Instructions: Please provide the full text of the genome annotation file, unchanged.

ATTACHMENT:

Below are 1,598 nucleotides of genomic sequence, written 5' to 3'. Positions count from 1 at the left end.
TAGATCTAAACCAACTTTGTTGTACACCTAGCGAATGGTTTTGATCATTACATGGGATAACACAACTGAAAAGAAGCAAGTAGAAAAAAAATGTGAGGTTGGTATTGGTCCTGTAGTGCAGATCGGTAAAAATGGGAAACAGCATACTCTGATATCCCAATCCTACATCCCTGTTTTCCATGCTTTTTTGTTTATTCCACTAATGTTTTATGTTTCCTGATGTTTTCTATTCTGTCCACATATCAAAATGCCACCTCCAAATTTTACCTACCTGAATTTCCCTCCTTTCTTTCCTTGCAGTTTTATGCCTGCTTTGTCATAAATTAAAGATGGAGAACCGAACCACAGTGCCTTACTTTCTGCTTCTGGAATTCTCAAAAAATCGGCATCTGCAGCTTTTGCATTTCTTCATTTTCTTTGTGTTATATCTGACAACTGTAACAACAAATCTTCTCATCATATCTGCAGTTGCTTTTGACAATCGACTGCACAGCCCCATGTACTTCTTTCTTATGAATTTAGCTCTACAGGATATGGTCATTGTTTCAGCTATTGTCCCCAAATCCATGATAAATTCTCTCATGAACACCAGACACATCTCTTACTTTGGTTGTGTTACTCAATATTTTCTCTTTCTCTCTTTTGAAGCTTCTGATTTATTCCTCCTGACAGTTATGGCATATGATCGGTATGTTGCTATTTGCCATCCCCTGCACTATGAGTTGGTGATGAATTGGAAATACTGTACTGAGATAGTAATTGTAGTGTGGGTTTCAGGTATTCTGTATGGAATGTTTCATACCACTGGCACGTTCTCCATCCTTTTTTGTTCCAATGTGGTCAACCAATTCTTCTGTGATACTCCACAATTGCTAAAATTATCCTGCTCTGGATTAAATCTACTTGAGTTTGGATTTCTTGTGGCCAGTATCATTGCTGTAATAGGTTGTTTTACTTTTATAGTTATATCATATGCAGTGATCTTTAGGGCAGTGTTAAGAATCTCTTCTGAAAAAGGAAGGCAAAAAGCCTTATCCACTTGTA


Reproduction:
Below are 1,598 nucleotides of genomic sequence, written 5' to 3'. Positions count from 1 at the left end.
TAGATCTAAACCAACTTTGTTGTACACCTAGCGAATGGTTTTGATCATTACATGGGATAACACAACTGAAAAGAAGCAAGTAGAAAAAAAATGTGAGGTTGGTATTGGTCCTGTAGTGCAGATCGGTAAAAATGGGAAACAGCATACTCTGATATCCCAATCCTACATCCCTGTTTTCCATGCTTTTTTGTTTATTCCACTAATGTTTTATGTTTCCTGATGTTTTCTATTCTGTCCACATATCAAAATGCCACCTCCAAATTTTACCTACCTGAATTTCCCTCCTTTCTTTCCTTGCAGTTTTATGCCTGCTTTGTCATAAATTAAAGATGGAGAACCGAACCACAGTGCCTTACTTTCTGCTTCTGGAATTCTCAAAAAATCGGCATCTGCAGCTTTTGCATTTCTTCATTTTCTTTGTGTTATATCTGACAACTGTAACAACAAATCTTCTCATCATATCTGCAGTTGCTTTTGACAATCGACTGCACAGCCCCATGTACTTCTTTCTTATGAATTTAGCTCTACAGGATATGGTCATTGTTTCAGCTATTGTCCCCAAATCCATGATAAATTCTCTCATGAACACCAGACACATCTCTTACTTTGGTTGTGTTACTCAATATTTTCTCTTTCTCTCTTTTGAAGCTTCTGATTTATTCCTCCTGACAGTTATGGCATATGATCGGTATGTTGCTATTTGCCATCCCCTGCACTATGAGTTGGTGATGAATTGGAAATACTGTACTGAGATAGTAATTGTAGTGTGGGTTTCAGGTATTCTGTATGGAATGTTTCATACCACTGGCACGTTCTCCATCCTTTTTTGTTCCAATGTGGTCAACCAATTCTTCTGTGATACTCCACAATTGCTAAAATTATCCTGCTCTGGATTAAATCTACTTGAGTTTGGATTTCTTGTGGCCAGTATCATTGCTGTAATAGGTTGTTTTACTTTTATAGTTATATCATATGCAGTGATCTTTAGGGCAGTGTTAAGAATCTCTTCTGAAAAAGGAAGGCAAAAAGCCTTATCCACTTGTA